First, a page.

The Newport West by-election on April 4 will be significant for a number of reasons - not least that it will see a new MP elected for the constituency for the first time since 1987. There are an unprecedented 11 candidates standing in the election, and, in the latest in a series of interviews, IAN CRAIG met Ukip's Neil Hamilton.

NEIL Hamilton is by far the biggest name in the Newport West by-election, and one anyone with even a passing interest in politics will know.

His days as a Conservative MP may be far behind him, but he never really left the limelight, and returned to elected politics in 2016, when he was elected as Ukip AM for Mid and West Wales.

And now he is making a bid to return to the institution he left in 1997, this time as Ukip MP for Newport West.


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Neil Hamilton is Ukip's candidate for the Newport West by-election

Perhaps unsurprisingly the main thrust of Mr Hamilton's campaign is for the result of the 2016 EU referendum to be fulfilled, and he said the by-election provided a chance to send a message to the UK Government over the state of the process.

"The future of the government one way or another is not going to turn on the result of this by-election, in the sense that one vote is not going to make the difference in the House of Commons," he said.

"What can make a difference is the kind of political cataclysm which it will create if neither Labour nor the Tories win this seat.

"I say to the people of Newport West - go on, be a devil, vote for me, make your vote really count for once.

"If you really think the prime minister is useless and the leader of the opposition is useless too, vote for something different to get rid of both of them."

Mr Hamilton said he would also campaign on cutting immigration, reducing Wales’ reliance on the public sector by encouraging entrepreneurship, reducing prices for food and fuel, as well as to scrap the Welsh Assembly - which was adopted by the party as a national policy earlier this week.

It was something of a surprise when Mr Hamilton was announced as Ukip's candidate for the by-election, and members of the party's local branch are said to be unhappy that he was picked over one of their own members.

For his part, Mr Hamilton said he was asked by the party's National Executive Committee to stand.

"The party took the view that I had more experience than anyone else in the country,” he said.

He added: "There's nothing in this for me really, apart from causing a political earthquake, which I hope to do – and because I’m addicted to campaigning.”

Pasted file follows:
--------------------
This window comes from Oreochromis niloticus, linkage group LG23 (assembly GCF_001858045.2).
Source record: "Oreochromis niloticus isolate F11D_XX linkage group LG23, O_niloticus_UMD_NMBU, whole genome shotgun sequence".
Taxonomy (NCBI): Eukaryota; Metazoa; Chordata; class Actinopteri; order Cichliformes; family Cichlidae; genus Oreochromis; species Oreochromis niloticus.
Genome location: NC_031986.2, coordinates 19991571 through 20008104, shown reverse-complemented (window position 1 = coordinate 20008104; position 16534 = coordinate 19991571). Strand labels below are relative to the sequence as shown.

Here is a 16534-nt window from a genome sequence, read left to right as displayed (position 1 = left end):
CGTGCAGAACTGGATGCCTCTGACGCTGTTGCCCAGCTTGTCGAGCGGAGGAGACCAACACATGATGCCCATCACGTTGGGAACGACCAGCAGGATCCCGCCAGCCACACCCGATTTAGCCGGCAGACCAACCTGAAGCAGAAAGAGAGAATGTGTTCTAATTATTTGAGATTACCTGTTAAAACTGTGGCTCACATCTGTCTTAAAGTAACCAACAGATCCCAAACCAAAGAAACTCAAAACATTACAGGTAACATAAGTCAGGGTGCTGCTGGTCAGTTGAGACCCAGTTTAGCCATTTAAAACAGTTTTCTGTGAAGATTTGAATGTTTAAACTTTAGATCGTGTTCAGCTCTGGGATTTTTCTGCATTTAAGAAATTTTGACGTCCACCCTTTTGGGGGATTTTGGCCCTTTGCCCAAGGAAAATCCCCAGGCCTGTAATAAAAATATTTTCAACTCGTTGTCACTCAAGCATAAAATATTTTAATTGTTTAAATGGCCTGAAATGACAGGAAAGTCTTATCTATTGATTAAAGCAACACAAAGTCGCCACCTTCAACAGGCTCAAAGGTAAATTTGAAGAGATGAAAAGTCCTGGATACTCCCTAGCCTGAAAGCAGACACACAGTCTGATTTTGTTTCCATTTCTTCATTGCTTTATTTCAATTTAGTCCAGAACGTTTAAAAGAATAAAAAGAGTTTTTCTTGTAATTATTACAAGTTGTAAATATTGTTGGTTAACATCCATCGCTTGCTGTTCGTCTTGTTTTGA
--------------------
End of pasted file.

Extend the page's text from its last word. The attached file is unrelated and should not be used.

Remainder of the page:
On the M4, which has become a key issue in the campaign, despite being devolved to the Welsh Government, Mr Hamilton said rather than an entirely new road, he would prefer to see a series of small "micro-measures" to tackle traffic problems when they are at their worst.

Despite being a member of the Welsh Assembly - a role he will be legally required to relinquish if he is elected as an MP - Mr Hamilton and his wife Christine live in Wiltshire. But he said he did not see a reason to move if he is successful in the by-election.

"What matters in any election is whether you elect someone who has got the ability to represent the constituency in the best way possible,” he said. “Where you live doesn’t seem to me to make much difference to that.

"Jim Callaghan was MP for Cardiff South East and he lived in Sussex, which is nowhere near as accessible.

"If I was MP for Newport West I would be totally dedicated to the city."

On his chances of success in the by-election, he said: “I am not saying I am the answer to everybody's prayers, but nevertheless a vote for Ukip in this election could make a fantastic difference to British politics because, if Ukip's vote rises very substantially, that will send an unmistakable message to the other parties which they can’t fail to notice.

"If Newport people want their concerns to be recognised by the establishment I think there is no better receptacle for their votes than Ukip."


Age: 70

Originally from: Fleur-de-Lis

Education: Went to Ammanford Grammar School and then studied economics and politics at Aberystwyth University at both undergraduate and postgraduate level. After studying his bar examinations in order to become a barrister, he studied a postgraduate law degree at Corpus Christi College, Cambridge, specialising in European law and human rights law.

Professional background: Worked as a teacher while studying for his bar exams, then as a barrister specialising taxation, trust and property law.

Political background: As a Conservative, he unsuccessfully stood for Abertillery in the 1974 General Election and Bradford North in 1979. He was successful on his third attempt, when he was elected as MP for Tatton in 1983 - a seat he held until 1997. He was chief whip during Margaret Thatcher's final months as prime minister in 1990 and, under John Major, was chief whip and minister for deregulation and corporate affairs from April 1992 until October 1994. Joined Ukip in 2002 and unsuccessfully ran for Wandsworth London Borough Council in 2014. In 2016 he was elected as Mid and West Wales AM, and was elected as the party's leader in the Assembly. He was ousted in May 2018 and, in August the same year, unsuccessfully ran to regain this role.

Family: Married to Christine since June 1983.

Hobbies: Gardening, music, enjoying the countryside, travel.


- Jonathan Clark, Plaid Cymru

- June Davies, Renew

- Matthew Evans, Conservative

- Neil Hamilton, Ukip

- Ruth Jones, Labour

- Ryan Jones, Lib Dem

- Ian McLean, SDP

- Hugh Nicklin, For Britain

- Richard Suchorzewski, the Abolish the Welsh Assembly Party

- Phillip Taylor, Democrats and Veterans Party

- Amelia Womack, Green Party